World of Words: Time to talk creativity with Jimmy Pearson...

Jimmy Pearson is a graphic novelist, writer and illustrator. He is the author of several titles including, The Reckoning, Bayou Arcana: Songs of Loss and Redemption and British Showcase Anthology.

He has several books out in 2014, including, The Heart of War and Cogs and Claws.

To those in the know, Jimmy’s rising star is definitely one to watch in the world of graphic novels..

In no more than 10 words, why did you become a writer?

Since day-one, I loved storytelling. Writing found me.

How do you come up with ideas?

Real life provides so many of its own mysteries – you don’t have to look far. The sort of horror/sci-fi/fantasy I play around with usually draws upon what has happened and is happening in the world we are all familiar with.

The scariest stuff arises from what we know are truths and then flips them on their heads. Historical events and scenarios also play a big role. Bayou Arcana, for example, is an observation of the years of the American civil rights fight that has a Southern Gothic fantasy twist.

The Heart of War is set both in Vietnam, 1968, during the war, and Manhattan, 1988, right at the height of Wall Street excess. It speaks of the horrors of armed conflict and the mercenary, predatory nature of global economics (that still resonate today), but, essentially, it’s a ‘vampires versus marines shoot-em-up’.

What was your first proper opportunity?

The first was meeting the extremely talented and exceptionally kind John Higgins (Watchmen, Razorjack), who whipped my material into a shape worthy enough to deliver to an artist.

Markosia getting behind Bayou Arcana was the next.

And that break came from seven years of seriously going along to comic conventions and just meeting people. It was funny, but I first thought I was going to break into the comicsindustry as an artist. In 2007, I pitched the idea for The Heart of War at the Birmingham International Comics Show as part of a writers competition and, that is what really got my foot in the door. I am extremely chuffed to see that story finally see the light of day.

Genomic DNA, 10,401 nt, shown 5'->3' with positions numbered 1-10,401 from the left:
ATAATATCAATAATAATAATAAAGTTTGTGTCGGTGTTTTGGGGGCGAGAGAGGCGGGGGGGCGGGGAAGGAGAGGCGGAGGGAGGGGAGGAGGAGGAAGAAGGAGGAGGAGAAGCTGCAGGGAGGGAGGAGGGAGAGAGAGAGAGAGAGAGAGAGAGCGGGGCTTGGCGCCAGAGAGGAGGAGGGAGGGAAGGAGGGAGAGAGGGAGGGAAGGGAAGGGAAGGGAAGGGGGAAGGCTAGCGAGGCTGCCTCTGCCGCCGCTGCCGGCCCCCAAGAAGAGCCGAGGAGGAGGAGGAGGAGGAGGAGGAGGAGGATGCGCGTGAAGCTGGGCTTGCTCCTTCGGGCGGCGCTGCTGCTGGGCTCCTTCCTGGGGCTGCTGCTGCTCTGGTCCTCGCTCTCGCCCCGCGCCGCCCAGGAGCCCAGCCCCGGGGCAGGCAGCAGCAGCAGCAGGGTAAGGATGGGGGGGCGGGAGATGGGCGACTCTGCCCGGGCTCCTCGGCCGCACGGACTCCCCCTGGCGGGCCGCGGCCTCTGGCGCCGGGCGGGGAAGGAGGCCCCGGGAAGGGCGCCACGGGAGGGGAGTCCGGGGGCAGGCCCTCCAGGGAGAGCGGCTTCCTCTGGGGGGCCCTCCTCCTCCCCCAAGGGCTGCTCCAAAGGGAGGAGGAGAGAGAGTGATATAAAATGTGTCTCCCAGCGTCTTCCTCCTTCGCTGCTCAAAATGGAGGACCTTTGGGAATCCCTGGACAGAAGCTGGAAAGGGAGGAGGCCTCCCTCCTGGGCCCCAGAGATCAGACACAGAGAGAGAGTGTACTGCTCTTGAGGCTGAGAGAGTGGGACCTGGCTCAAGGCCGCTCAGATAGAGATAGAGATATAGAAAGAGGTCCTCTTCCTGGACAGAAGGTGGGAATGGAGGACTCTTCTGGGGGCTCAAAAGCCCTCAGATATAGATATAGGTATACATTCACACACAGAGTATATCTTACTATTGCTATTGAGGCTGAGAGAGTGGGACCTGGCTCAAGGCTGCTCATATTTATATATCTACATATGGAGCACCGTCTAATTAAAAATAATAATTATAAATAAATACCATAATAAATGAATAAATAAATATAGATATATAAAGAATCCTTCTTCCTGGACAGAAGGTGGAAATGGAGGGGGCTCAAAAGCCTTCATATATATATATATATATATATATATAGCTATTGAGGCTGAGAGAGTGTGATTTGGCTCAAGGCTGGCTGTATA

What’s the worst thing about being a writer?

Being a writer, by its nature, is a lonely pursuit, and spending a lot of time within your own head comes with the territory. That is pretty much offset by the social opportunities that also come along with the turf. Writing today can be a really interactive pursuit. Just see all the good things springing up in Worthing.

What’s the best thing about being a writer?

Being a graphic novel writer in particular, seeing the process of words amazingly transform into images on the page via the efforts of some awesomely gifted and dedicated people is the biggest rush imaginable. The moment you see a script rendered into life is a bizarre and wonderful experience.

The creative outlet is something special, too.

When you find a medium and an audience for your ideas you can start sharing what is near and dear to you, I really cherish being able to do that.

What do you consider to be your single greatest achievement so far?

To date, I am pretty proud of all the material I have worked on. The artists and writers I have joined forces with share in any achievement as far as comics are concerned. I am extremely pleased with what we achieved on Bayou Arcana.

Can you name a book or story that changed your life?

There are a few books, comics and movies that changed my life as far as writing is concerned.

Alan Moore’s Swamp Thing was one of the comics I read at an early age that steered me in a creative direction, as did V for Vendetta and Watchmen. The visual sensibilities of movies like Alien and Blade Runner left a huge impact on me when I was a kid, and that comes through a little in my scripts.

The biggest influence on my life and writing is the great American comedian Bill Hicks. I hope to imbue the ethos of ‘entertain yet constantly provoke thought’ in virtually everything I create and do.

What do you think is the secret to being a good graphic novelist?

Imagination, vision and faith in that vision. It takes a lot to get published today. There are ways and means to self-publish, but having a publisher comes with its advantages. Go to conventions, talk to the professionals, listen and learn. If you have the talent and determination, you will get there. It will not be overnight, but, eventually, you will get noticed.

What do you like reading in your spare time? What are you reading at the moment?

I still love reading comics. I am a bit of a fan of The Walking Dead by Robert Kirkman, and have always been a sucker for sequential horror. As for my taste in novels... all over the place! Horror, science fiction, American crime fiction – they are the genres I usually frequent.

What are you goals for you future writing career?

To produce work of some kind of substance for as long as I possibly can. Writing this stuff is my dream job. Comics I feel pretty confident with, so I have been toying with both novels and movie scripts.

Diversity is a real aim. I’ll be doing a bit of travel next year and soaking up a bit of life experience. Writing from that experience is certainly on the cards and has always been a personal goal. Hitting the road and relying almost entirely on my creative output is a hugely scary prospect, but I think if it can be done, now is the time.

On a completely comic-nerd level, one major goal is to eventually do a superhero book.It was DC comics that first got me totally hooked, so at some point I would like to return to that world and do a heroes versus villians story. It would be sure to be dark, but it would be fun as well!